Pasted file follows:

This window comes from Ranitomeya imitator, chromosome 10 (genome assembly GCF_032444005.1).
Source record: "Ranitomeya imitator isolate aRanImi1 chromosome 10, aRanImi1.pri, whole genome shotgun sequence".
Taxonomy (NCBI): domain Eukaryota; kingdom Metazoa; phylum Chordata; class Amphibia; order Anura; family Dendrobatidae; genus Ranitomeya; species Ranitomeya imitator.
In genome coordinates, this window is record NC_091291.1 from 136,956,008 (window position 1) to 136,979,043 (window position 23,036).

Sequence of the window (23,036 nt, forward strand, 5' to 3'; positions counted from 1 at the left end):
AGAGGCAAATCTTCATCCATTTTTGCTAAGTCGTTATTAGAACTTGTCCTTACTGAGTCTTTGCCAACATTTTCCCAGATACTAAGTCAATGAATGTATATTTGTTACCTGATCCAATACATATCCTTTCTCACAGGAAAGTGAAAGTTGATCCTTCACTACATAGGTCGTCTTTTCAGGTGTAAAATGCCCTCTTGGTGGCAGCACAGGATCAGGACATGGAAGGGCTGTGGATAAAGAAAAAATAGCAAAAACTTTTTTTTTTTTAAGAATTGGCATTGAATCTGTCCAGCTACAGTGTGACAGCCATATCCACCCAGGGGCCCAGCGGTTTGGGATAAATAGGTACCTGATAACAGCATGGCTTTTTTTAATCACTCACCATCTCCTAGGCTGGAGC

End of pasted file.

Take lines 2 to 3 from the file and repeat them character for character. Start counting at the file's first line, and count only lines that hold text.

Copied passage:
Source record: "Ranitomeya imitator isolate aRanImi1 chromosome 10, aRanImi1.pri, whole genome shotgun sequence".
Taxonomy (NCBI): domain Eukaryota; kingdom Metazoa; phylum Chordata; class Amphibia; order Anura; family Dendrobatidae; genus Ranitomeya; species Ranitomeya imitator.